The Guardian, UK
13 April 2017
Good Friday seems a suitable day to consider the fact that, in an era in which life expectancy everywhere has almost doubled, humankind is more confused than ever about death. Nearly half of the British population supposes that death is complete annihilation; an almost equal number still believes in some form of life after death, and, for a subject notably lacking in eyewitness data, a surprisingly small proportion, less than 10%, acknowledge they do not know what happens. Meanwhile, in California but also elsewhere, there are enormously rich men who believe that death is a problem with a technological solution which they hope to live to profit from.
Ideals of technological immortality come in two sorts. There are those who hope that their bodies will be preserved or at least prolonged almost indefinitely, usually by freezing. There is absolutely no reason to suppose that the present technology allows brains to be frozen and rethawed without being reduced to a unworkable state. To hope that this will be changed by some future breakthroughs is an act of faith at least as remarkable as supposing that Jesus rose from the dead. That belief was at least marked since its earliest appearance by a saving ambiguity about what it might actually mean. Saint Paul, for example, was absolutely certain it had happened but nowhere managed to explain what it materially might have been.
The second kind of technological immortality presumes an immaterial soul – a pattern of electrical and chemical activity that can be copied from brains into silicon and then reactivated, either inside a computer or transferred back into a conveniently available human brain. Possibly both: one contemporary science fiction novel, Cory Doctorow’s Walkaway, takes the idea of personalities as computer programs to its logical consequence, and envisages multiple copies of the same program – the same person – running simultaneously on different networks. This is the closest anyone will ever get to the fantasy of cloning identical human beings.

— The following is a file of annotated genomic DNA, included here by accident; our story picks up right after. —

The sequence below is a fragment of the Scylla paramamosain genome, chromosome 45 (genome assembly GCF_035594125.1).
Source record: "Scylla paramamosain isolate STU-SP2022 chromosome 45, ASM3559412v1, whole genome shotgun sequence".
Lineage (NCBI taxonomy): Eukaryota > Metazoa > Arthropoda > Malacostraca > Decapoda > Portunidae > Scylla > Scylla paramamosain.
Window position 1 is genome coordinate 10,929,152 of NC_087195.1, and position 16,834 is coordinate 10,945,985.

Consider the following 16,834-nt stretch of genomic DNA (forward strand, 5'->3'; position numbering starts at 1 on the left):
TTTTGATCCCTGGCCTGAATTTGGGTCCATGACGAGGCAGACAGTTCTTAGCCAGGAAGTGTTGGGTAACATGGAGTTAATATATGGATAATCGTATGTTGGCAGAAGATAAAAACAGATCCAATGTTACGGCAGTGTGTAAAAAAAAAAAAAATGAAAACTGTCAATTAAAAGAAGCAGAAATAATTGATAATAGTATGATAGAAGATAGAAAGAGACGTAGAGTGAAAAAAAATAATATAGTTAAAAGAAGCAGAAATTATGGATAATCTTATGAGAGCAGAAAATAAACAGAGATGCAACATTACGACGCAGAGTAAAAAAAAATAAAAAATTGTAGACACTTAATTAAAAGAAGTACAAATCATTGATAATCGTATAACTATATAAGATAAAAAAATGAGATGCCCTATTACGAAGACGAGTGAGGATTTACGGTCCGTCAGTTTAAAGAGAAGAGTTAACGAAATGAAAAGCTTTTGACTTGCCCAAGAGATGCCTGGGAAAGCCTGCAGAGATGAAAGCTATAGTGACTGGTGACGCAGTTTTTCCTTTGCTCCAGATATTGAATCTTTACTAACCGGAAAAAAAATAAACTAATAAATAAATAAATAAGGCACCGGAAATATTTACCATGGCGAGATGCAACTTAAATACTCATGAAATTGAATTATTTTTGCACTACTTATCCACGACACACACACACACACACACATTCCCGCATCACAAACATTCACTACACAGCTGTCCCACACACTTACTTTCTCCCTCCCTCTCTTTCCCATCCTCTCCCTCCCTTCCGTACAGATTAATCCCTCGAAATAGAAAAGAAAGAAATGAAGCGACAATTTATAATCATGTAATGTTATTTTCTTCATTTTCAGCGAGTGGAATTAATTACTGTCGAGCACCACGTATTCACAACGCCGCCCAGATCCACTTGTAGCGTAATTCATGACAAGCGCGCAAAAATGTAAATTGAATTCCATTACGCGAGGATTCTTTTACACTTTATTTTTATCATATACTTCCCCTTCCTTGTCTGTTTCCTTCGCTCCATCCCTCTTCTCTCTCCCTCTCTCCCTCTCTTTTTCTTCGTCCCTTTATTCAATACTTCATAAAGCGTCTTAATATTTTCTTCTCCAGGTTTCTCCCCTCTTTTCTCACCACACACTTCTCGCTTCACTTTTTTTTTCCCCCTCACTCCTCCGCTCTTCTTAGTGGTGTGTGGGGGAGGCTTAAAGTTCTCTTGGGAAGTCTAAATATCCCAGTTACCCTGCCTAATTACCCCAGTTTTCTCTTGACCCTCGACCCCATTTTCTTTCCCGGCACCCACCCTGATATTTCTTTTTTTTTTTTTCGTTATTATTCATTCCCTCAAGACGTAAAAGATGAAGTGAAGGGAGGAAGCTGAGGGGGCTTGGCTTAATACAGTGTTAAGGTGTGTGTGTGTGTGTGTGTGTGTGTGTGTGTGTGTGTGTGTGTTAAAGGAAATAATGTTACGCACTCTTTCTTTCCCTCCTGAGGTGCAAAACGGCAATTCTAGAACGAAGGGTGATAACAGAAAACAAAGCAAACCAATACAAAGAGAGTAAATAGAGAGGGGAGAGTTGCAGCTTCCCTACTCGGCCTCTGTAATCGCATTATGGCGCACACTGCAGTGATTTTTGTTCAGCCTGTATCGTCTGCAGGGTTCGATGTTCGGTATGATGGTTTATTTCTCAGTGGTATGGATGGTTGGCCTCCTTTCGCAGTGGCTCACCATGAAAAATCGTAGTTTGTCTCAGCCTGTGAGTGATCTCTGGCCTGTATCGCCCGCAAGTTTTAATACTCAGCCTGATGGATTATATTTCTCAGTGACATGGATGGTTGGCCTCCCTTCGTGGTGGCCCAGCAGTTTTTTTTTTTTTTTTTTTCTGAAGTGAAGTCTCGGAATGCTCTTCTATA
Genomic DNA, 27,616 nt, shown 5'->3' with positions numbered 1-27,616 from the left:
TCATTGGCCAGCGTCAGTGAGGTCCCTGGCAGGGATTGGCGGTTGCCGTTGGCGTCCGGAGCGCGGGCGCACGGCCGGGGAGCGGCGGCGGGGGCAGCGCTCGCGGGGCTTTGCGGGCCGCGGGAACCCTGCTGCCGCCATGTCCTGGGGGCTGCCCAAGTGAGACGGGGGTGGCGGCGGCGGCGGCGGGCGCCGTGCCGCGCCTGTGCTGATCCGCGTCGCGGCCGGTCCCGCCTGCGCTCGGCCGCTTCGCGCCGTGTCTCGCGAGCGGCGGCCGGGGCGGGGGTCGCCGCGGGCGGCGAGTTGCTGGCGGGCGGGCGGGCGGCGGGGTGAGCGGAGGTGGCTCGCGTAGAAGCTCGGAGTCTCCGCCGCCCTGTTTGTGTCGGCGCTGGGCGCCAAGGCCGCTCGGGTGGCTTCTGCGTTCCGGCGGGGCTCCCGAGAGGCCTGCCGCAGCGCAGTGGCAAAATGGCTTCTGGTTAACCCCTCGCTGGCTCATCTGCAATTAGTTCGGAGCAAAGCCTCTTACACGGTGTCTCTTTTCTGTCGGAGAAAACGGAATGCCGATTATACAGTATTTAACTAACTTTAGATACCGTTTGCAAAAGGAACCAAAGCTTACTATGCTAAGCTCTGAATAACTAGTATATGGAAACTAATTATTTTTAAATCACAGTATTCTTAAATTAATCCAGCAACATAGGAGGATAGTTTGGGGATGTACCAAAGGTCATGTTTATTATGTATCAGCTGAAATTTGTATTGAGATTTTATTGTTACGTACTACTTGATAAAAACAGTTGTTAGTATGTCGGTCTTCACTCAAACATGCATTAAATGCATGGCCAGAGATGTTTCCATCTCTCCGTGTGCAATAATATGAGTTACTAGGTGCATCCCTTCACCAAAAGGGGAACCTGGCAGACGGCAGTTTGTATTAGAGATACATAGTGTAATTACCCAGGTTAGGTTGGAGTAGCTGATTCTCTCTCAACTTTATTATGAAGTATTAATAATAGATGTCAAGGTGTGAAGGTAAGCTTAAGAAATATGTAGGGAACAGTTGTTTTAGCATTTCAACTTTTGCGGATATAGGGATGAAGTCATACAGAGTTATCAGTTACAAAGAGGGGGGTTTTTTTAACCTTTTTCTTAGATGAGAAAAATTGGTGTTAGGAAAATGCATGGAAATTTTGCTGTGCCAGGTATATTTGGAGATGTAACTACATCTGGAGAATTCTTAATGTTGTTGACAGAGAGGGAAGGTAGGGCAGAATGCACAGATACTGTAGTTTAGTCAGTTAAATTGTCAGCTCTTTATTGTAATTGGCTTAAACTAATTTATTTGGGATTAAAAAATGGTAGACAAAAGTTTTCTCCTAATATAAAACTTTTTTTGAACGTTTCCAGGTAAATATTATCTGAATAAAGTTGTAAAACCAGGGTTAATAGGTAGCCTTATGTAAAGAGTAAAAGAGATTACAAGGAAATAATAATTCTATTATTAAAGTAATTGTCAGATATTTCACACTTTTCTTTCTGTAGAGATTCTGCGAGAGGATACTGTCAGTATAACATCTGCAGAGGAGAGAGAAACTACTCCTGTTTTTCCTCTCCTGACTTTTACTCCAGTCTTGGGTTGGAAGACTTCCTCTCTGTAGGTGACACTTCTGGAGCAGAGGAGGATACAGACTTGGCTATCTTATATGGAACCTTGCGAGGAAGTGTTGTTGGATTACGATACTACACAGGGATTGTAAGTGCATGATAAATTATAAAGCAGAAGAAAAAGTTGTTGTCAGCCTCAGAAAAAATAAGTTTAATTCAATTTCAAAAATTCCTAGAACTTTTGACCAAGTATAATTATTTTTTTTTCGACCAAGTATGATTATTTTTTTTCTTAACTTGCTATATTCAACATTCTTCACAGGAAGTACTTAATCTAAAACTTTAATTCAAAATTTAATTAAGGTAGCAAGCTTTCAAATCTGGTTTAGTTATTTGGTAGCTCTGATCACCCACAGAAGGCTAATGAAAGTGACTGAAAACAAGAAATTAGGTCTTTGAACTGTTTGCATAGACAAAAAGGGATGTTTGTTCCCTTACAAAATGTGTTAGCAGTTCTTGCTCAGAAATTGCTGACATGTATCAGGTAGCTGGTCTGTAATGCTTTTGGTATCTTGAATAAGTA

These approaches to the afterlife differ from most of the world religions in that they have no moral aspect. Perhaps to the believers it is a moral quality to be rich enough to afford such fantasies, but to the rest of the world it looks like a giant leap backwards. This amoral approach to immortality reaches back to a world before the great proselytising world religions. Christianity, Islam and Buddhism all have conceptions of an afterlife which will make up for injustice before death. This was an important novelty. Most other religious systems, if they had any concept of an afterlife, had one without justice. The twittering shades whom Odysseus fed with blood were not being punished for anything except being dead. The nearest that a ghost can come to justice is a craving for revenge. Although belief in heaven and hell can gratify that craving, so that a Christian journalist, outraged by the slaughter of Christians in Egypt this week, consoles himself that the murderers will “suffer a thousand times worse in hell”, it has also served to underpin a concept of justice wider than revenge and capable of bringing an end to reprisals.
A belief in heaven and hell tends to enforce social norms, discouraging cheating on the one hand, but also holding the potential to make this life pretty hellish for those who fall outside the norms for any reason, including gay people. Social liberalism often goes hand in hand with a rejection of the afterlife, but so does destructive libertarianism. If this life is all we have, success before death is the only kind worth having. But who is to judge that success if not posterity? This itself implies a kind of afterlife. “To evoke posterity is to weep on your own grave,” as Robert Graves pointed out, and if you are truly dead you cannot leave your grave to weep on it.
Suppose, though, that the tech billionaires get their wish. Would they be happy then? They’d certainly be envied. Immortality is after all a promise that people are prepared to die for, whether in expectation of heaven, or of some earthly miracle that will revive their frozen corpses. The possessors would certainly be prepared to kill to retain it. But once attained, at whatever cost to the rest of us, would it satisfy?
The prospect of a life infinitely prolonged becomes after some time the prospect of infinite futility. It’s often said that heaven would be extremely boring because all the interesting people end up in hell. But even the company of saints would be preferable to that of the disciples of Ayn Rand.